Reunion talks being linked with Kumgang

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Reunion talks being linked with Kumgang

North Korea is sending two Mount Kumgang officials to a meeting today regarding family reunions. Analysts speculate that the North is trying to use the reunion agreement to push the resumption of allowing free-spending South Korean tourists to its resort.

North Korea’s Red Cross, in a letter sent Monday to its counterpart in the South, said two North Korean officials in charge of trying to resume the Kumgang tours will be present at today’s meeting in Kaesong, north of Gyeonggi, to discuss the reunion of families separated during the Korean War.

The North’s Red Cross demanded the South send its own officials.

The two officials attended a working-level meeting with the South in February designed to discuss resuming the tours, Pyongyang said.

Tours to the scenic North Korean mountain, located north of Gangwon, were suspended after a South Korean female tourist was shot to death by a North Korean soldier near the mountain in July 2008. Ever since, the North has called for the resumption of the tours.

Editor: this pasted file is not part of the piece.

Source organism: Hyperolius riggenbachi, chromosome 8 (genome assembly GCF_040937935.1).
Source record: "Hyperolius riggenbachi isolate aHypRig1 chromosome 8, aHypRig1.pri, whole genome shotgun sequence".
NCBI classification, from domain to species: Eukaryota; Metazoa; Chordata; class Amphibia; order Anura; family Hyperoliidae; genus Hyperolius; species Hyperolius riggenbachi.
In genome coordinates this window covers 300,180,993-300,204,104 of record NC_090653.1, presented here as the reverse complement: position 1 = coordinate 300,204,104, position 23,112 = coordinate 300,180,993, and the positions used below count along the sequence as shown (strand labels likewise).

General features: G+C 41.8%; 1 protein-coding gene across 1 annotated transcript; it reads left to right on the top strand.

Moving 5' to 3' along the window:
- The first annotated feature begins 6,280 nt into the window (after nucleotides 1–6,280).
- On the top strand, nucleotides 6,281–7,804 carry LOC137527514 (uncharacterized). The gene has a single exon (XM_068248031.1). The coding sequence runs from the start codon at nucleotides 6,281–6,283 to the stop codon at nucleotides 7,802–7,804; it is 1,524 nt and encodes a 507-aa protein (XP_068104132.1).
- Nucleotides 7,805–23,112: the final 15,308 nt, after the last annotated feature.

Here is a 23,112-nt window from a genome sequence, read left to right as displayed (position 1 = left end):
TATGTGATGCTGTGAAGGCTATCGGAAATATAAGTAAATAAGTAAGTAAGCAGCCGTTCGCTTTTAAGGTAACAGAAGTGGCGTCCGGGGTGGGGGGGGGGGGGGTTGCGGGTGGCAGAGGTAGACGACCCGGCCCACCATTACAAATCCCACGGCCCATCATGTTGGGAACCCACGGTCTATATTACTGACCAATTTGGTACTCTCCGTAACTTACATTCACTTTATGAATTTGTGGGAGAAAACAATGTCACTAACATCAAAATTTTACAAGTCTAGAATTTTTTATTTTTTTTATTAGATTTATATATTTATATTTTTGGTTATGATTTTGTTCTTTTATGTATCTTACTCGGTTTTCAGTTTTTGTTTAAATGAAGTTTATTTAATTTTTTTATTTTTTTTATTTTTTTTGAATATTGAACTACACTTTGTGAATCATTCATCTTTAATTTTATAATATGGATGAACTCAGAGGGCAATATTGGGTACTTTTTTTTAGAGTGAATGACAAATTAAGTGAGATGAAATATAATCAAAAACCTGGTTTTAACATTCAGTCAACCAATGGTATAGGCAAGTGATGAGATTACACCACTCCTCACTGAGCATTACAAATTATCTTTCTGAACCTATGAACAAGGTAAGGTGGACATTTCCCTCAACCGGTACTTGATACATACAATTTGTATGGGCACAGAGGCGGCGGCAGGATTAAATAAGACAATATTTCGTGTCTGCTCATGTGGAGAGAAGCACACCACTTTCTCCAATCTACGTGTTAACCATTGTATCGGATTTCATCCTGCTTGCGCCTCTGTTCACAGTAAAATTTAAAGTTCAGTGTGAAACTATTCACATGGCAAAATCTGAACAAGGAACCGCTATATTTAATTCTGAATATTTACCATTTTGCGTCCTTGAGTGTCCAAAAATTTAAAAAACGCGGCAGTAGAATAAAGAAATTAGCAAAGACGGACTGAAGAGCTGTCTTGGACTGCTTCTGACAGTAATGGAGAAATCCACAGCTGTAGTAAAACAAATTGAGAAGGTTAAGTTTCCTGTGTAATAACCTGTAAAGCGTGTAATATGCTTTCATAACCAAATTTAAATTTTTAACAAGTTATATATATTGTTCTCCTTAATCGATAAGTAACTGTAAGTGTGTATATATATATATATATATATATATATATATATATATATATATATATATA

Grand National Party data showed the North earned $133 million through the Kumgang tour program - the first inter-Korean tour program since the Korean War - since the tours started in 1998.

Seoul has refused to restart the program, asking for three preconditions.

They are an investigation into the killing of the South Korean tourist, Park Wang-ja, a promise to prevent another act of violence against tourists, and institutionalization of safety measures for South Korean tourists.

The two Koreas held a working-level meeting on Feb. 8 about resuming the tours. The meeting made no progress.

The North froze or seized South Korean assets there in protest, including a family-reunion venue and assets of the tour manager Hyundai Asan.

The Ministry of Unification, which handles North Korea issues, was not available yesterday for comment about the development.

Analysts speculated that Seoul will unlikely respond to the Kumgang issue now.

The government, though, might arrange a separate meeting to discuss it after the scheduled reunions next month.

In a working-level official meeting on Friday for family reunions, the two Koreas agreed to hold the reunions Oct. 21-27, but failed to decide the venue and the number of families to be reunited.

By Moon Gwang-lip []
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